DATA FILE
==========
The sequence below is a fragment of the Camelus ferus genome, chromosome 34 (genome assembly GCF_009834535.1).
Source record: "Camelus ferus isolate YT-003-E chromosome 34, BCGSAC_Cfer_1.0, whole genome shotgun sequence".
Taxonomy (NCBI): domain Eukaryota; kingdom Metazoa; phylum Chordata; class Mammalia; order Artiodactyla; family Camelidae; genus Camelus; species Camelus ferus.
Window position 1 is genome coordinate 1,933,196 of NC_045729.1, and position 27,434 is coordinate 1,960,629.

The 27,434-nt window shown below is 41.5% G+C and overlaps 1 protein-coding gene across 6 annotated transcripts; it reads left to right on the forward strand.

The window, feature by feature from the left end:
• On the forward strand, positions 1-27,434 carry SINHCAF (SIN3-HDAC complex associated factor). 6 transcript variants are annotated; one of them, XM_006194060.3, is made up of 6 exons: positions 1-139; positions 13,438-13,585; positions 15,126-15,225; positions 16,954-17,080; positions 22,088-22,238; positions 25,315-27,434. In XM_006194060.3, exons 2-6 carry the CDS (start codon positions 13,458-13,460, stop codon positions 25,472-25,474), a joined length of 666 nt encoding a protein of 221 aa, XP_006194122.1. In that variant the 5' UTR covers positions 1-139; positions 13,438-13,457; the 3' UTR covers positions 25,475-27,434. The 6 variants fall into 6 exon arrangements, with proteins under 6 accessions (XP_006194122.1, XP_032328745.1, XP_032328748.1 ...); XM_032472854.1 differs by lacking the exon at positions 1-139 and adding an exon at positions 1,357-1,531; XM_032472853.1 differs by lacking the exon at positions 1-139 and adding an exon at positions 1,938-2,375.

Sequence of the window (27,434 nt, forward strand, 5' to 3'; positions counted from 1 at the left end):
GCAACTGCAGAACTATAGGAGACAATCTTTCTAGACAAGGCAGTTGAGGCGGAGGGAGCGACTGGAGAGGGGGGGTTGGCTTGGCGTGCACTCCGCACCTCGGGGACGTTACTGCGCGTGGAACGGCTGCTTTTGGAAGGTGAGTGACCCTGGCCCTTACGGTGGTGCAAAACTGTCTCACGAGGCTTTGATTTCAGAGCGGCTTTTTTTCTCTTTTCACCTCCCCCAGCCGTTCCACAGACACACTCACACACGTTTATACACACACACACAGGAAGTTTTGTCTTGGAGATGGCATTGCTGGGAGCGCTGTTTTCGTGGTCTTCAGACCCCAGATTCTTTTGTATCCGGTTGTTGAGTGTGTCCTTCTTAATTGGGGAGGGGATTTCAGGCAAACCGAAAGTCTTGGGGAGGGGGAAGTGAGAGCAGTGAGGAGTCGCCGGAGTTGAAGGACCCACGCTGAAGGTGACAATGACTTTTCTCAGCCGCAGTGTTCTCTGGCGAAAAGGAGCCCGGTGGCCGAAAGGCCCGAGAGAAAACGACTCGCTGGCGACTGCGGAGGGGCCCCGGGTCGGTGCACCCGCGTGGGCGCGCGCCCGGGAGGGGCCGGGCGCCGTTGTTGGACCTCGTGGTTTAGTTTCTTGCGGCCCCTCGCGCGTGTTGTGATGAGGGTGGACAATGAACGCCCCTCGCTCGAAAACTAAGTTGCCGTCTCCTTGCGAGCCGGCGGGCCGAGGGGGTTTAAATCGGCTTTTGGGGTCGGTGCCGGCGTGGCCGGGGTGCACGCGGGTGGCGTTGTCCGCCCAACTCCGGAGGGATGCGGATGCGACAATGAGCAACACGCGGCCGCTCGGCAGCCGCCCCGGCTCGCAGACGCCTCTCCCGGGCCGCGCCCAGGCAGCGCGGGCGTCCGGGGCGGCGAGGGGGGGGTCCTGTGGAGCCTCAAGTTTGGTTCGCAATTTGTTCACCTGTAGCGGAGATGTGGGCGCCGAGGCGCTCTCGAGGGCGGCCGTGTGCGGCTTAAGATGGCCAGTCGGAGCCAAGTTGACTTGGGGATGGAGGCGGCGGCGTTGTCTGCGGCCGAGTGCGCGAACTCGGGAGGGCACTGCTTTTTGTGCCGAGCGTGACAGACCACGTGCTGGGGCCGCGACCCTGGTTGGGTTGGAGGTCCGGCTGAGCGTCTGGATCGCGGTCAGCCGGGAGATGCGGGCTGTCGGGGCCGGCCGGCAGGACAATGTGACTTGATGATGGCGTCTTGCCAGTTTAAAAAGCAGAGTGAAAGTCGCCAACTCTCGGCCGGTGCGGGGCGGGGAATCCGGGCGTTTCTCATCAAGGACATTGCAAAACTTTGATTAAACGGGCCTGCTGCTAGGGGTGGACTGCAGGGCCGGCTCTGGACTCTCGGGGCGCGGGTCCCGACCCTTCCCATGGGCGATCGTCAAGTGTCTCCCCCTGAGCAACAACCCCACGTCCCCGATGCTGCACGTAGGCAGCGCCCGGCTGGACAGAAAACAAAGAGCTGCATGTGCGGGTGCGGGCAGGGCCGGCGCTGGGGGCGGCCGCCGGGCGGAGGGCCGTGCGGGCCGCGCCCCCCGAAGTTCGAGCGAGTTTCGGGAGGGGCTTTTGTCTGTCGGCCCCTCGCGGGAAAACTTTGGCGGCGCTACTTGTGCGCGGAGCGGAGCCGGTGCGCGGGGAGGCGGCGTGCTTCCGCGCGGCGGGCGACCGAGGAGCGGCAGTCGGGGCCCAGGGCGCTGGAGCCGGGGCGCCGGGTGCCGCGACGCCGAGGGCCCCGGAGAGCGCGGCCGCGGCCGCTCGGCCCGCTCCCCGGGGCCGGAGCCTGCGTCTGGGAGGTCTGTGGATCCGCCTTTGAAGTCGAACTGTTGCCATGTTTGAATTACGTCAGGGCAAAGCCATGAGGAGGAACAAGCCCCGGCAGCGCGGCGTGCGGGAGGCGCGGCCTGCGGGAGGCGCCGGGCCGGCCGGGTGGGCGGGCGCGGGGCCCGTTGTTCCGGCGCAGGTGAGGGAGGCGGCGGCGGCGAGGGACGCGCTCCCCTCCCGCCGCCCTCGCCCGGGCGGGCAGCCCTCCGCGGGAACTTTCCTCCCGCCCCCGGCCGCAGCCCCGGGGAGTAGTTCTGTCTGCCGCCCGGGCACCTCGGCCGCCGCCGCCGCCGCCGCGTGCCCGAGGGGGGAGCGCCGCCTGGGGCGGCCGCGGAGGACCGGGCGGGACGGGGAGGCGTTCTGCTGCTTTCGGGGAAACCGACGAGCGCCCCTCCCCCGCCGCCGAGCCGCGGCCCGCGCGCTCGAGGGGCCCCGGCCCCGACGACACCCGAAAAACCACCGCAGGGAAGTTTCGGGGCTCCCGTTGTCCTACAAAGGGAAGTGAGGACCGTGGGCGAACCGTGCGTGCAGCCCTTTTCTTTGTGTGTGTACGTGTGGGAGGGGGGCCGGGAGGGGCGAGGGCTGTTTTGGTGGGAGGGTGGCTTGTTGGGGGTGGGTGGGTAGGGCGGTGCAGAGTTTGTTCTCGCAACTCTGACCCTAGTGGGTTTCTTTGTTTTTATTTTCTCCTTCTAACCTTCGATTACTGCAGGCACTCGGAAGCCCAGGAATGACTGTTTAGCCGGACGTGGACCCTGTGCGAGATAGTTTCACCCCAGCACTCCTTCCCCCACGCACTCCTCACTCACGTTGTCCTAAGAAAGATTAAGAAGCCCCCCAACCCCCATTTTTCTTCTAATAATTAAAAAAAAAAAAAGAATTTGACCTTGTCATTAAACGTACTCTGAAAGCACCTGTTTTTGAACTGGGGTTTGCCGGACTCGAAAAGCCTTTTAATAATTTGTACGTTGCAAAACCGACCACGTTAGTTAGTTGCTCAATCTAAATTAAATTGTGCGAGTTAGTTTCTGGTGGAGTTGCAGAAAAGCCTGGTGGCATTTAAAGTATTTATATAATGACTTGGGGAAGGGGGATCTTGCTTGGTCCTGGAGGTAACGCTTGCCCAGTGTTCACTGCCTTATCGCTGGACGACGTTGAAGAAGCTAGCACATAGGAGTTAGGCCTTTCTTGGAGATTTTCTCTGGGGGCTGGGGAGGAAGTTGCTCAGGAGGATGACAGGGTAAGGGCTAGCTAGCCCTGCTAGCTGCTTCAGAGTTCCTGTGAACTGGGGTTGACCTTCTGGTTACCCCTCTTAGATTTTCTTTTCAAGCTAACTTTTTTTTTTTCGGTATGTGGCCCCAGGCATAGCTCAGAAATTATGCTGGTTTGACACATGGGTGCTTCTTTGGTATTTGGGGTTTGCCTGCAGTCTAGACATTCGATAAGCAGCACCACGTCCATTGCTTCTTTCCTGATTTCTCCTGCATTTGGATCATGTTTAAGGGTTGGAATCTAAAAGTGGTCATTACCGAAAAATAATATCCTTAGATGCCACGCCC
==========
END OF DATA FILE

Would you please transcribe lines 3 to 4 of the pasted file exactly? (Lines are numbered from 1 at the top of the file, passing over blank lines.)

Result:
Taxonomy (NCBI): domain Eukaryota; kingdom Metazoa; phylum Chordata; class Mammalia; order Artiodactyla; family Camelidae; genus Camelus; species Camelus ferus.
Window position 1 is genome coordinate 1,933,196 of NC_045729.1, and position 27,434 is coordinate 1,960,629.